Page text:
Today, and just because I’m reading (better late than never …) Kurt Vonnegut’s Cat’s Cradle and it’s hot around here these days, we are gonna cover one of these do-it-yourself experiments that never seem to work for me, yet there they are …
One of the leading threads in this (awesome) novel is Ice-Nine, the hidden, most lethal creation of the nuclear bomb father Dr. Felix Hoenikker. I’m not going into further detail on the plot, in case someone has not read it and wants to. The idea behind Ice-Nine is to help troops move around swamps and muddy landscapes by dropping a tiny fragment of the substance inside them. Automatically, all water in contact with the fragment would become Ice-Nine as well and soldiers could move easier.
In the book, Ice-nine is a polymorph of water more stable than common ice that melts at 45.8 °C. As soon as a chirp becomes in contact with any liquid water below that temperature, it acts a a seed and solidifies the entire body of water. Ice-Nine obviously doesn’t exist -one hopes- but this idea is based on a very real phenomenon known as supercooling. Indeed, Vonnegut gives credit for the idea to General Electrics scientist Irving Langmuir, who reportedly invented the trick to entertain H.G. Wells during a visit to GE.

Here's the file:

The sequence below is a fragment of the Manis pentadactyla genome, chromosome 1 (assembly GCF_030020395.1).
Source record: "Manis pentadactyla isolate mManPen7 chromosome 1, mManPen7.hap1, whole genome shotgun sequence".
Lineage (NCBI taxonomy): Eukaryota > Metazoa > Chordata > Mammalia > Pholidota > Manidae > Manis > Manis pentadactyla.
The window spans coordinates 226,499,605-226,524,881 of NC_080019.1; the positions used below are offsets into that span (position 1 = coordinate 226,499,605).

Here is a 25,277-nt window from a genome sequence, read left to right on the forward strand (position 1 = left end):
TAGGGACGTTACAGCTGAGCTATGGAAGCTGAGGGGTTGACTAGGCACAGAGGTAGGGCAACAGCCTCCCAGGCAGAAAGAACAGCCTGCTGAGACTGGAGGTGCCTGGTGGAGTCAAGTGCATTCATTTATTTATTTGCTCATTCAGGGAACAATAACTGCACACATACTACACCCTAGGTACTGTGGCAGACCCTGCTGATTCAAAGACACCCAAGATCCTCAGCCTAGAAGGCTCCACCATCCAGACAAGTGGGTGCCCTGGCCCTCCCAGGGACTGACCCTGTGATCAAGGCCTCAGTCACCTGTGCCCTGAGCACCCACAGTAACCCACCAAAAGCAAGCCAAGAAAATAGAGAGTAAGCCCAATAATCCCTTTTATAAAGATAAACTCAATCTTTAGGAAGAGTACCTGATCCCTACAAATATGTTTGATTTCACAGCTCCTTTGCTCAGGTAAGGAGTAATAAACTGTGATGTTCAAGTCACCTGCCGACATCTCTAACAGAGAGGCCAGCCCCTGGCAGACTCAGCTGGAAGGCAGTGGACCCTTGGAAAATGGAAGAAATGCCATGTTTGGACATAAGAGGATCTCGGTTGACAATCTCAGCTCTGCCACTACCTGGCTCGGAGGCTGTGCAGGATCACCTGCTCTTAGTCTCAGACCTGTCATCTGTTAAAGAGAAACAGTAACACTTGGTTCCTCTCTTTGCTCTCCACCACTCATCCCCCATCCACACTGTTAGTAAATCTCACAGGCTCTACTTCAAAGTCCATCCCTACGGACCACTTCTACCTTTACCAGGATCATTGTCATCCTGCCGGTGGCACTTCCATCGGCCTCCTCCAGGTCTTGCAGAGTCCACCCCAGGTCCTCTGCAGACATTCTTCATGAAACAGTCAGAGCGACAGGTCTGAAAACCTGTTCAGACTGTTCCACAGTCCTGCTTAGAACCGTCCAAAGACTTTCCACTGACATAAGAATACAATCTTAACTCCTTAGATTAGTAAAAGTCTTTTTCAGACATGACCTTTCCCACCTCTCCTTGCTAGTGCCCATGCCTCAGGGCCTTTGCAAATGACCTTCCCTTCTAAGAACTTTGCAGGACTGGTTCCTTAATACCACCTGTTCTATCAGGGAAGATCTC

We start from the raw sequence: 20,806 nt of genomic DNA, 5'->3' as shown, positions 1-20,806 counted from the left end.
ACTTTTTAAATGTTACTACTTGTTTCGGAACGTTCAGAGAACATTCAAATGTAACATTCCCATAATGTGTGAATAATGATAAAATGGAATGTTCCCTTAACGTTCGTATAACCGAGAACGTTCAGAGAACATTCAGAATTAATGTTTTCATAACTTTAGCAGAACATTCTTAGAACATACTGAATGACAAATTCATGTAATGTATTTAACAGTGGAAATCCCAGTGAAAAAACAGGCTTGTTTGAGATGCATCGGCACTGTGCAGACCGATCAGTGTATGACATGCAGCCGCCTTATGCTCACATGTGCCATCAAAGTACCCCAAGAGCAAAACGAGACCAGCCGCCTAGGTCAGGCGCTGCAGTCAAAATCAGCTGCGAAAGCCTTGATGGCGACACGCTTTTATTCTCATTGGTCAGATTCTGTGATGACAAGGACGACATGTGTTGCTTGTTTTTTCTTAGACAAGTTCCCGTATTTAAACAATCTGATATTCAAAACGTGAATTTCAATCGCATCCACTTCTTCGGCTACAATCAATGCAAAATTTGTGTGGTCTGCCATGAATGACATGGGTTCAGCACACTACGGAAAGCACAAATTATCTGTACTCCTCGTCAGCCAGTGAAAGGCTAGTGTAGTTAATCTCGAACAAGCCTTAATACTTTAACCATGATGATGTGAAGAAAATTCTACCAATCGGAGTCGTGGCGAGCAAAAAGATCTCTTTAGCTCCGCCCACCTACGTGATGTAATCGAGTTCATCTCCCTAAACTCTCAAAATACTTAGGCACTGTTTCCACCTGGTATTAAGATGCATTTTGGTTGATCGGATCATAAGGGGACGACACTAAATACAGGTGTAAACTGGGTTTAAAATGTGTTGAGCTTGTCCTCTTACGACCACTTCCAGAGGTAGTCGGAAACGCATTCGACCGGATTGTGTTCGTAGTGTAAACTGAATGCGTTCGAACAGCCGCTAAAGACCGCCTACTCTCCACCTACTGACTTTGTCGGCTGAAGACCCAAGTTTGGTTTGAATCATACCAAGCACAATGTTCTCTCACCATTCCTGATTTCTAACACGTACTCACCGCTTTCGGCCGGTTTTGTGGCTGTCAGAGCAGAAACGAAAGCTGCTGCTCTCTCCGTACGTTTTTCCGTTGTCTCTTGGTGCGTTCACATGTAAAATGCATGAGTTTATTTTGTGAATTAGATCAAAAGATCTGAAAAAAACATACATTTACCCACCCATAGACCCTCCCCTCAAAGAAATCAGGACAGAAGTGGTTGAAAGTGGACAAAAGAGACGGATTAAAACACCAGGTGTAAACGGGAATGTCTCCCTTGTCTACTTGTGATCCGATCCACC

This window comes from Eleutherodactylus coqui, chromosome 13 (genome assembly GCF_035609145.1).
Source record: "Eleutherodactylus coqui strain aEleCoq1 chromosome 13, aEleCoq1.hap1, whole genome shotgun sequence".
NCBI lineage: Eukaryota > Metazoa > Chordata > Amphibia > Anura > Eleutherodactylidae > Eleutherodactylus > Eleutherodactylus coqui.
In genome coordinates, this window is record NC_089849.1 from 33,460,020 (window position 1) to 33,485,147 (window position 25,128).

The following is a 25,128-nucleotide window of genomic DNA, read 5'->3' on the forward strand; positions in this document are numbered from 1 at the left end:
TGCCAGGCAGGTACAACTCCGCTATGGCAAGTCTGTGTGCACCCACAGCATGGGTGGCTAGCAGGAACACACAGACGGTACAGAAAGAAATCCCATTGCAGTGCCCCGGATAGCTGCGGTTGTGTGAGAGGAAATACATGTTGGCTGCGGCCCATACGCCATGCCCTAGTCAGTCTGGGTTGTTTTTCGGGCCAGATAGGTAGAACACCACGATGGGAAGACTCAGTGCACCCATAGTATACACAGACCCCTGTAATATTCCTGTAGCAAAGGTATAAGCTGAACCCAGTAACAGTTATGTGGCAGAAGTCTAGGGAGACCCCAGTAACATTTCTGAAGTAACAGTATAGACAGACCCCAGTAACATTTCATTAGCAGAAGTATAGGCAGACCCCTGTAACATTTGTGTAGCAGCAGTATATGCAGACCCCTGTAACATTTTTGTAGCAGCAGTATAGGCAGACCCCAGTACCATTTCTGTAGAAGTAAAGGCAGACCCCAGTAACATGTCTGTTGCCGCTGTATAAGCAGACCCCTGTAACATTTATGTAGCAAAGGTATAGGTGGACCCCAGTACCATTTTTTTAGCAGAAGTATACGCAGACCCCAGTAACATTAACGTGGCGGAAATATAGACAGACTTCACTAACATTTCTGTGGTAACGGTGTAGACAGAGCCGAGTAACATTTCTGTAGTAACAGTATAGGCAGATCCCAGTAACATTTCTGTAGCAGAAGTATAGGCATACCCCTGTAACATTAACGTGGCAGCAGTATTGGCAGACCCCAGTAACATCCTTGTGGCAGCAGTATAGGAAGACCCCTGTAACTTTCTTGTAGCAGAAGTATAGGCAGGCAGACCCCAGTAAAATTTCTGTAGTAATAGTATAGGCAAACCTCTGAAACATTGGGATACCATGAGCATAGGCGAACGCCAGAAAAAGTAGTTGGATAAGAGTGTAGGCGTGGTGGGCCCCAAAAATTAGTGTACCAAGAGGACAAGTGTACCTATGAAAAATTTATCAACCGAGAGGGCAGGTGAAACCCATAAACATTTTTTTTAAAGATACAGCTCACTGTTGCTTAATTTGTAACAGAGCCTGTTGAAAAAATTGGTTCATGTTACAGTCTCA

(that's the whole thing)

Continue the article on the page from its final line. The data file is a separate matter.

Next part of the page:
Impressed? Here’s a tutorial on how to do it yourself, although it might take some practice to get your water at the precise correct temperature. The key idea is to bring your bottled water down to a temperature where it’s about to freeze … just not there yet. This process is called supercooling (or undecooling). At this point, homogeneous nucleation (which leads to crystallization) has not ocurred yet, and the water is an amorphous solid. To avoid homogeneous nucleation, the water must be as pure as possible.
At this point, the supercooled water is ready to freeze as soon as it touches a seed, i.e. a piece of ice, and … voila, instant ice.
So differences with Ice-Nine? Fortunately, there are many. For starts, the supercooled thing would need to be the large body of water we want to freeze, not the chirp of ice in our pocket. Total pureness is not likely to be a property in any body of water outside a lab too. Most important of all, supercooling works at 0ºC, not at 45.8ºC (a temperature threshold that grants that we could freeze almost all the world on a whim).
In fact, a Ice-IX does indeed exist, but has none of Vonnegut’s Ice-9 properties. The closest call would be the so called disappearing polymorphs, a type of crystals that, introduced in an environment, replace local crystals with their own form.